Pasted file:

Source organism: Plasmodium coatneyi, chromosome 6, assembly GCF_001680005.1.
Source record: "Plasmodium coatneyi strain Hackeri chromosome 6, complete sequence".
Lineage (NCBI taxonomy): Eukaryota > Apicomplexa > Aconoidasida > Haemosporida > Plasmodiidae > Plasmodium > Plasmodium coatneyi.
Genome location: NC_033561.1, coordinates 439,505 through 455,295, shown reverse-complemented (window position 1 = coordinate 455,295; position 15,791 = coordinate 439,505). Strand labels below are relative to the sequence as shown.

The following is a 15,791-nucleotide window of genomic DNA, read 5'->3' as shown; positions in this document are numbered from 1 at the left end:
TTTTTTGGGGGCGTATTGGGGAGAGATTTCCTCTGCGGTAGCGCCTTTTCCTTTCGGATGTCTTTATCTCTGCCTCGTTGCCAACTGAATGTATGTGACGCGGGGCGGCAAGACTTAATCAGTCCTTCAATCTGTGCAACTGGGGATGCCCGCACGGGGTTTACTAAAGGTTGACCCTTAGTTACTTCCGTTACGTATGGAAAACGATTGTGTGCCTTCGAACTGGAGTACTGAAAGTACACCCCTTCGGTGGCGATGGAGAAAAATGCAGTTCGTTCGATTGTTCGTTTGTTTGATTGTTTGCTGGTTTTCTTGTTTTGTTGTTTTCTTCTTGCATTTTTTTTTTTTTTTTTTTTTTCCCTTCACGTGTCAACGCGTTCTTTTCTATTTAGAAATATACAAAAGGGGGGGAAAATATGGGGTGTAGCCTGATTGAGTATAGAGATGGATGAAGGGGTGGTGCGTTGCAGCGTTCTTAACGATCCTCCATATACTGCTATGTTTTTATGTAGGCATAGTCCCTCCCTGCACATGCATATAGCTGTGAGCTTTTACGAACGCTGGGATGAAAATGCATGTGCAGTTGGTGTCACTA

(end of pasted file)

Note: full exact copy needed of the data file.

Source organism: Plasmodium coatneyi, chromosome 6, assembly GCF_001680005.1.
Source record: "Plasmodium coatneyi strain Hackeri chromosome 6, complete sequence".
Lineage (NCBI taxonomy): Eukaryota > Apicomplexa > Aconoidasida > Haemosporida > Plasmodiidae > Plasmodium > Plasmodium coatneyi.
Genome location: NC_033561.1, coordinates 439,505 through 455,295, shown reverse-complemented (window position 1 = coordinate 455,295; position 15,791 = coordinate 439,505). Strand labels below are relative to the sequence as shown.

The following is a 15,791-nucleotide window of genomic DNA, read 5'->3' as shown; positions in this document are numbered from 1 at the left end:
TTTTTTGGGGGCGTATTGGGGAGAGATTTCCTCTGCGGTAGCGCCTTTTCCTTTCGGATGTCTTTATCTCTGCCTCGTTGCCAACTGAATGTATGTGACGCGGGGCGGCAAGACTTAATCAGTCCTTCAATCTGTGCAACTGGGGATGCCCGCACGGGGTTTACTAAAGGTTGACCCTTAGTTACTTCCGTTACGTATGGAAAACGATTGTGTGCCTTCGAACTGGAGTACTGAAAGTACACCCCTTCGGTGGCGATGGAGAAAAATGCAGTTCGTTCGATTGTTCGTTTGTTTGATTGTTTGCTGGTTTTCTTGTTTTGTTGTTTTCTTCTTGCATTTTTTTTTTTTTTTTTTTTTTCCCTTCACGTGTCAACGCGTTCTTTTCTATTTAGAAATATACAAAAGGGGGGGAAAATATGGGGTGTAGCCTGATTGAGTATAGAGATGGATGAAGGGGTGGTGCGTTGCAGCGTTCTTAACGATCCTCCATATACTGCTATGTTTTTATGTAGGCATAGTCCCTCCCTGCACATGCATATAGCTGTGAGCTTTTACGAACGCTGGGATGAAAATGCATGTGCAGTTGGTGTCACTA